Pitta: Burning Out And Quiet Quitting…


Pitta: Burning Out And Quiet Quitting



Learn how Pitta dosha may be showing up in your body and mind and what you can do about it. Quiet Quitting is another way of saying, reclaiming our calm and rebalancing our entire life! Very Well Mind’s article, People Are ‘Quiet Quitting’ And It Could Be Great For Mental Health highlights the changes people are creating in their lives now, and that is work/life balance. We’re tired of being burned up and burnt out.

Seeing a dramatic increase in the number of new clients, from teenagers to people in their 80’s with heartburn, GERD, IBS, Ulcerative Colitis in the past two years, it is clear we are literally burning up–our digestive tissues are being burnt by acid, in other words, high Pitta dosha. If Pitta is not rebalanced at that point, Pitta spills over into general circulation and lands in our weak spots or kavya guna. We may feel inflamed all over, have migrating issues, and go to one specialist after another and find no answers.

Work demands too much of us, and the world is intense, creating a Pitta and Vata imbalance for most people, which is to say, a chronic state of overwhelm with intensity. In other words, Vata becomes aggravated, causing anxiety, panic attacks, poor sleep, constipation, and more. Pitta becomes provoked, leading to symptoms such as high blood pressure, migraines, imbalanced menstrual cycles, hot flashes, GERD, loose stools, and on the list goes. Here’s how it works. Vata (wind, movement) becomes aggravated, typically we first feel overwhelmed and stressed. When this state is chronic, we tend to go into flight-fight mode and get stuck there. Then, Vata, the wind pushes Pitta, heat, and intensity.

Picture a wildfire. What starts out as a spark of fire, when the wind blows on it, what happens? The fire spreads – back and forth it goes; the more wind, the more fire, which leads to us feeling burnt up and burned out. When Vata and Pitta are chronically elevated, we feel it, and it doesn’t feel good.

“We need to save ourselves. If we don’t, who will? If not now, when? Simple, well-guided adjustments to food as medicine, herbs and lifestyle, creates significant and lasting change.” – Veena, Saumya Ayurveda

Signs and Symptoms of Pitta Manifesting Emotionally and Psychologically:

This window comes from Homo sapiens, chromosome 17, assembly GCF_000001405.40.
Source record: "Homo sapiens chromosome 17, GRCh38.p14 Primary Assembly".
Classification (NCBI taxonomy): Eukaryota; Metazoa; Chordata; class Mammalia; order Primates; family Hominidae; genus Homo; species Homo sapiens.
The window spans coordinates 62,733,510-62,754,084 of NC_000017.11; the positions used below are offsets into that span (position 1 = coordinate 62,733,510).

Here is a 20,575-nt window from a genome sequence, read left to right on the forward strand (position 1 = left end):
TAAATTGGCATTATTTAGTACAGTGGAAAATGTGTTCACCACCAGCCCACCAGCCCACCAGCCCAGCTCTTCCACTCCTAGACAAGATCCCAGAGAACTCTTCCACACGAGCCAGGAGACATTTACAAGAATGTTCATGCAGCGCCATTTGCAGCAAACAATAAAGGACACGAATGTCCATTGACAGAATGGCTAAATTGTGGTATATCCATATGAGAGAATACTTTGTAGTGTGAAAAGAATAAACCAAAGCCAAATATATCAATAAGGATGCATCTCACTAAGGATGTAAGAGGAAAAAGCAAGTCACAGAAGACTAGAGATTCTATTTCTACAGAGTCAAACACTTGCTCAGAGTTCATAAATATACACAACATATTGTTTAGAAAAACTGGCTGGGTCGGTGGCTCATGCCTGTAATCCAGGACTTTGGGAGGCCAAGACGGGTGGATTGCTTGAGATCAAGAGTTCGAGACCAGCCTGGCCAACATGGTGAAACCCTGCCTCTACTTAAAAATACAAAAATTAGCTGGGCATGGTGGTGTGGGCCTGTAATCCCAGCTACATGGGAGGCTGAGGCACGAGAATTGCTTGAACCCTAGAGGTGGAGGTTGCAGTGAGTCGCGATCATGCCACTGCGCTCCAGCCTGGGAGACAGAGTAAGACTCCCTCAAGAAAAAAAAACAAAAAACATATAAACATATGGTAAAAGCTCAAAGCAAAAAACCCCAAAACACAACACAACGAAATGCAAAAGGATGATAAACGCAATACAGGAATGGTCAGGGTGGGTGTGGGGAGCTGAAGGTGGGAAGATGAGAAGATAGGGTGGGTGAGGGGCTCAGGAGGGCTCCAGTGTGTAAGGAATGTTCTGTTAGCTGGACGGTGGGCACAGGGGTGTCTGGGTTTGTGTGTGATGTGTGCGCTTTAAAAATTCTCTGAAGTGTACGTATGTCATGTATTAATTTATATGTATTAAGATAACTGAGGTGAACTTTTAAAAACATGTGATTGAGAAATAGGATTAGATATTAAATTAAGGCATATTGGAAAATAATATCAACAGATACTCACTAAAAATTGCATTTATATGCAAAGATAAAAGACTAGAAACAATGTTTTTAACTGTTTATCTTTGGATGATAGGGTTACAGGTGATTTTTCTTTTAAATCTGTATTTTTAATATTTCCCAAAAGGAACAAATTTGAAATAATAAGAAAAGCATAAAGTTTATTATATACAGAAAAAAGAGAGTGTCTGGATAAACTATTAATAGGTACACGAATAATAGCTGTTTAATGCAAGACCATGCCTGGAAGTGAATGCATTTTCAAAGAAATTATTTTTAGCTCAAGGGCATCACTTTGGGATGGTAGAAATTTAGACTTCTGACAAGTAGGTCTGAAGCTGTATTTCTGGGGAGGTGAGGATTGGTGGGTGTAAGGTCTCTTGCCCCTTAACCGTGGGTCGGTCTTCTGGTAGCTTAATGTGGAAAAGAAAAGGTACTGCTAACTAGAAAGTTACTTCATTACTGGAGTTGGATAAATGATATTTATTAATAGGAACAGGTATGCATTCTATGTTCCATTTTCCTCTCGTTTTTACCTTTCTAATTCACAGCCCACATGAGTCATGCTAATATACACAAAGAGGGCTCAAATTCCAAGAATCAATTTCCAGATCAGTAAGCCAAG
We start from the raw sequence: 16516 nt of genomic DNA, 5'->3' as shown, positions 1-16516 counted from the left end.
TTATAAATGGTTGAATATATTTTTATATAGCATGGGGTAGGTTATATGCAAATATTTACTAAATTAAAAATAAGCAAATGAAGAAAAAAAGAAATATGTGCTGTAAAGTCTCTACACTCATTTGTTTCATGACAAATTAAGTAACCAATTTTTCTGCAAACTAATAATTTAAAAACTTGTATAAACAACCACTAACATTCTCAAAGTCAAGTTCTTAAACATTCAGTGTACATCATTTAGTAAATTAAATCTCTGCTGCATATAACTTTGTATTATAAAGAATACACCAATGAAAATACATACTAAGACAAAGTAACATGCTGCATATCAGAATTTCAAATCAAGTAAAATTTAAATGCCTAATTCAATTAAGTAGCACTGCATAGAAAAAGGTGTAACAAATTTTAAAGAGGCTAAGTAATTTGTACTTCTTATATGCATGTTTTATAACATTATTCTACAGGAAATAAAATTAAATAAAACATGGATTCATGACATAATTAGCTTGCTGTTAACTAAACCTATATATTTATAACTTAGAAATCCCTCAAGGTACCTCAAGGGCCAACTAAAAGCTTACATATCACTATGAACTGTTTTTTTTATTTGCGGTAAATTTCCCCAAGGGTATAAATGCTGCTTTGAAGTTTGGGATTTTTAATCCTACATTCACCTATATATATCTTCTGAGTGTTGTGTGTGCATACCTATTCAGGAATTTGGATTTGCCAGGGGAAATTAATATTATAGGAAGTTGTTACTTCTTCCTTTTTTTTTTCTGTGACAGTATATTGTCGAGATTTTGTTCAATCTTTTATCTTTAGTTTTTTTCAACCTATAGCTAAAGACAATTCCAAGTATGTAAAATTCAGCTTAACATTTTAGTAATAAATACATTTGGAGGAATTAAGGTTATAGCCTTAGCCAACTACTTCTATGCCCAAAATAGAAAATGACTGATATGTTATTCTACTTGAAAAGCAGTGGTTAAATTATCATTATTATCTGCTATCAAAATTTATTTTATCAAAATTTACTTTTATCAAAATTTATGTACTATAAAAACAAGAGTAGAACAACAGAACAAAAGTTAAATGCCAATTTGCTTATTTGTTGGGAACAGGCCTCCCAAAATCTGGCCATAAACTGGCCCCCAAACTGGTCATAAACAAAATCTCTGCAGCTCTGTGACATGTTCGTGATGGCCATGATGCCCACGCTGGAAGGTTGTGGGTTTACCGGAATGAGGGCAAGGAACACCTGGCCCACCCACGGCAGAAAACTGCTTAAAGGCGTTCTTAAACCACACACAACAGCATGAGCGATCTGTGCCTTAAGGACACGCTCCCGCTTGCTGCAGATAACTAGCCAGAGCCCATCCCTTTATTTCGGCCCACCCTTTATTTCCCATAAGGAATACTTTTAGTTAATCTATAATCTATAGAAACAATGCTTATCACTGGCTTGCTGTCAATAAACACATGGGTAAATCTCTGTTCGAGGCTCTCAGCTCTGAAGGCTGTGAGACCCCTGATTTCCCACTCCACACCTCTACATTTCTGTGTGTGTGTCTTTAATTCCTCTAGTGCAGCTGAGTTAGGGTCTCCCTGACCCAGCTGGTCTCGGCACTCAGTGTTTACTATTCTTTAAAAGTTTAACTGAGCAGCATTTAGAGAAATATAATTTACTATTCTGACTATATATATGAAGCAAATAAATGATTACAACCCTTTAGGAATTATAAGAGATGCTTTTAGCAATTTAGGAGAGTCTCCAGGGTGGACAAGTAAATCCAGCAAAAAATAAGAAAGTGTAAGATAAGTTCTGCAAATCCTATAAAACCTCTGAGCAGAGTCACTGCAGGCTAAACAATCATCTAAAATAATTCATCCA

1. Short fused
  2. Hot tempered
  3. Mental burnout
  4. Feeling mentally overly intense
  5. Frustration, anger
  6. Being judgmental
  7. Irritability, impatience, intolerant
  8. Excessive perfectionism
  9. Overworking
  10. Burning bridges
  11. Packing one’s schedule too full
  12. Being overly critical of oneself and/or others
  13. Difficulty relaxing
  14. Overthinking, overanalyzing, living in one’s head
  15. Intensity

Signs and Symptoms of Pitta Manifesting Physically

  1. Red irritated skin conditions
  2. Migraines
  3. Acid reflux, heart burn, gastric reflux, upset stomach
  4. Loose stools
  5. Nausea
  6. Unpleasant body odor
  7. Excessive sweating
  8. Painful menstrual cycles, may also be clotty and heavy
  9. Dry, red, irritated eyes
  10. Intestinal and stomach ulcers
  11. Acne
  12. Physical burn out
  13. Eczema and other skin conditions
  14. Liver issues
  15. Bad breath
  16. Anemia
  17. IBS, ulcerative colitis

Pitta Governs Metabolism and Transformation

Pitta is responsible for all metabolism and transformation, whether it’s in our body or mind. Let’s look at Pitta’s five sub-doshas to better understand what a significant role it plays in our lives.

Alochaka Pitta: Vision and Discernment

Alochaka Pitta influences how we see the world, both physically and psychologically. It governs visual functions, like our eyes and retina – but also our inner vision and discernment.

Sadhaka Pitta: Heart and Consciousness

Another important Pitta subdosha governs our brains and hearts. Sadhaka Pitta controls how we metabolize emotions and stress – and acts as a direct line to our inner consciousness.

Bhrajaka Pitta: Skin & Touch